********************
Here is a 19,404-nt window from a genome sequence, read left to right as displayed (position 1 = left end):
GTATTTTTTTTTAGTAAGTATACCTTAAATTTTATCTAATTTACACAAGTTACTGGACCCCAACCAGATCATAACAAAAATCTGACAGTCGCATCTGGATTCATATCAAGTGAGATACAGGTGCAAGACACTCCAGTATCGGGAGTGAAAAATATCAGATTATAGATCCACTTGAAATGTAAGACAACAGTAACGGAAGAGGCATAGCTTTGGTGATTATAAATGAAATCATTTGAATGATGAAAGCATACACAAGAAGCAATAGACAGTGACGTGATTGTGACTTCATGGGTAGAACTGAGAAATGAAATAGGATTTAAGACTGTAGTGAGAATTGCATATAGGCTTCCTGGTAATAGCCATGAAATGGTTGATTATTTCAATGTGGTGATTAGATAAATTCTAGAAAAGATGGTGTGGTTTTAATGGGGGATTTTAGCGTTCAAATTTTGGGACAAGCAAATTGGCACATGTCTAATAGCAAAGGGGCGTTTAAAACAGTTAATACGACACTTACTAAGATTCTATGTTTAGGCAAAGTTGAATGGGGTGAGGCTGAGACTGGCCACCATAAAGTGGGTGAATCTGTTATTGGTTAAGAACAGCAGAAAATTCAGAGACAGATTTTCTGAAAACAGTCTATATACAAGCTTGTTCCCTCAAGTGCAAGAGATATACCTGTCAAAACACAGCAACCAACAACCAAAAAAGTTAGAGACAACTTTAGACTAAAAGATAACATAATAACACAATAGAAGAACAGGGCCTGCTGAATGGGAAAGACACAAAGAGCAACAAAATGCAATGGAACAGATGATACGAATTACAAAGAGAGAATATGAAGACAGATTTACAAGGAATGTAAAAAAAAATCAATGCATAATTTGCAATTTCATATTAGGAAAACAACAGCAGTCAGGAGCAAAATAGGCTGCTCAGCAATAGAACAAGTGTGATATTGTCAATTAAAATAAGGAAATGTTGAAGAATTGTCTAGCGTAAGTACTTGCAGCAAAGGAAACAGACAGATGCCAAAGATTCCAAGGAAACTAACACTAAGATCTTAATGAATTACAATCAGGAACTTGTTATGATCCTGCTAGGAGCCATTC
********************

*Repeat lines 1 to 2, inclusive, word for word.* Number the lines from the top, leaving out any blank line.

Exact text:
Here is a 19,404-nt window from a genome sequence, read left to right as displayed (position 1 = left end):
GTATTTTTTTTTAGTAAGTATACCTTAAATTTTATCTAATTTACACAAGTTACTGGACCCCAACCAGATCATAACAAAAATCTGACAGTCGCATCTGGATTCATATCAAGTGAGATACAGGTGCAAGACACTCCAGTATCGGGAGTGAAAAATATCAGATTATAGATCCACTTGAAATGTAAGACAACAGTAACGGAAGAGGCATAGCTTTGGTGATTATAAATGAAATCATTTGAATGATGAAAGCATACACAAGAAGCAATAGACAGTGACGTGATTGTGACTTCATGGGTAGAACTGAGAAATGAAATAGGATTTAAGACTGTAGTGAGAATTGCATATAGGCTTCCTGGTAATAGCCATGAAATGGTTGATTATTTCAATGTGGTGATTAGATAAATTCTAGAAAAGATGGTGTGGTTTTAATGGGGGATTTTAGCGTTCAAATTTTGGGACAAGCAAATTGGCACATGTCTAATAGCAAAGGGGCGTTTAAAACAGTTAATACGACACTTACTAAGATTCTATGTTTAGGCAAAGTTGAATGGGGTGAGGCTGAGACTGGCCACCATAAAGTGGGTGAATCTGTTATTGGTTAAGAACAGCAGAAAATTCAGAGACAGATTTTCTGAAAACAGTCTATATACAAGCTTGTTCCCTCAAGTGCAAGAGATATACCTGTCAAAACACAGCAACCAACAACCAAAAAAGTTAGAGACAACTTTAGACTAAAAGATAACATAATAACACAATAGAAGAACAGGGCCTGCTGAATGGGAAAGACACAAAGAGCAACAAAATGCAATGGAACAGATGATACGAATTACAAAGAGAGAATATGAAGACAGATTTACAAGGAATGTAAAAAAAAATCAATGCATAATTTGCAATTTCATATTAGGAAAACAACAGCAGTCAGGAGCAAAATAGGCTGCTCAGCAATAGAACAAGTGTGATATTGTCAATTAAAATAAGGAAATGTTGAAGAATTGTCTAGCGTAAGTACTTGCAGCAAAGGAAACAGACAGATGCCAAAGATTCCAAGGAAACTAACACTAAGATCTTAATGAATTACAATCAGGAACTTGTTATGATCCTGCTAGGAGCCATTC